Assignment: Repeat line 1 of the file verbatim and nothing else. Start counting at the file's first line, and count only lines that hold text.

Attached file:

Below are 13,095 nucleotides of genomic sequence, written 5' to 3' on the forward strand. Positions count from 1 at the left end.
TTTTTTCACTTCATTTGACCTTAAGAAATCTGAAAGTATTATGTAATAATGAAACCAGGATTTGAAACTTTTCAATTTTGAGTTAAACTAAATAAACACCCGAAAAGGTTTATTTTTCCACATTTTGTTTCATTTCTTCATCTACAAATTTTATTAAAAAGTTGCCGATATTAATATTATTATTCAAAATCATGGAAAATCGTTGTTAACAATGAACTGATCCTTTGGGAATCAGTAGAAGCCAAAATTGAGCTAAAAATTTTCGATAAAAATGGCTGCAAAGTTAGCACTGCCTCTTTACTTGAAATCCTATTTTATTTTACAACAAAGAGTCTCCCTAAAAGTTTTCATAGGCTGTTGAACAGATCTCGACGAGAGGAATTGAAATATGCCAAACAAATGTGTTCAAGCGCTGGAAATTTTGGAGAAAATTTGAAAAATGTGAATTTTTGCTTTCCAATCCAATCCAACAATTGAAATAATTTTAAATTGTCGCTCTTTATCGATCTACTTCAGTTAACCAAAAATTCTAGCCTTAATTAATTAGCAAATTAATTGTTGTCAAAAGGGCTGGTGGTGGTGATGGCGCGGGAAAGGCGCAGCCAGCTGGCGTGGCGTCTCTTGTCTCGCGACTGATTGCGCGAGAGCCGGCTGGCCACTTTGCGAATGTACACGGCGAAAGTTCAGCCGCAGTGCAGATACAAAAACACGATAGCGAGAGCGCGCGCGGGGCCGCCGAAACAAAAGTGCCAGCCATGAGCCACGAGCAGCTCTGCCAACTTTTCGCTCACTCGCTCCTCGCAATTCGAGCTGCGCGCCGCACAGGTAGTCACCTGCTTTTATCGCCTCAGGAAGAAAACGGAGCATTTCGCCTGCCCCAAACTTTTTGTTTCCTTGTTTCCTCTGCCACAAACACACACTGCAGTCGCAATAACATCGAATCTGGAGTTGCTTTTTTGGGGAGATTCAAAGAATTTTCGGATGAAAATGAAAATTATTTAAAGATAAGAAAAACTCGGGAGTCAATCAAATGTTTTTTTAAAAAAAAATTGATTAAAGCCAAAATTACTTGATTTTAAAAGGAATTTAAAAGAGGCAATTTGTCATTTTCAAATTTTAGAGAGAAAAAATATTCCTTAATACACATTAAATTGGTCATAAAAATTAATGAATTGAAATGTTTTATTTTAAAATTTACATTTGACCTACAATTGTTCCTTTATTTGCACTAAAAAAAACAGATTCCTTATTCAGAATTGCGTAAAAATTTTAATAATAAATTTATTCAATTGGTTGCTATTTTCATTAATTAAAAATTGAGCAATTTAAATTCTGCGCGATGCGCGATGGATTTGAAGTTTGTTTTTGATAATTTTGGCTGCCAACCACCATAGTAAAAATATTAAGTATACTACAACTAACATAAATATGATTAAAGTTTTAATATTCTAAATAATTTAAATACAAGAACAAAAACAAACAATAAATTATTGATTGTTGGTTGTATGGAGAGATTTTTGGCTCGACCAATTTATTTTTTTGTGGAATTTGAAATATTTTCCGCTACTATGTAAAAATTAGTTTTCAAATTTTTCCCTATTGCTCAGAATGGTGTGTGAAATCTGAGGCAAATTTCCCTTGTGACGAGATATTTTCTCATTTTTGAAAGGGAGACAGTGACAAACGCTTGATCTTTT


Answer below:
Below are 13,095 nucleotides of genomic sequence, written 5' to 3' on the forward strand. Positions count from 1 at the left end.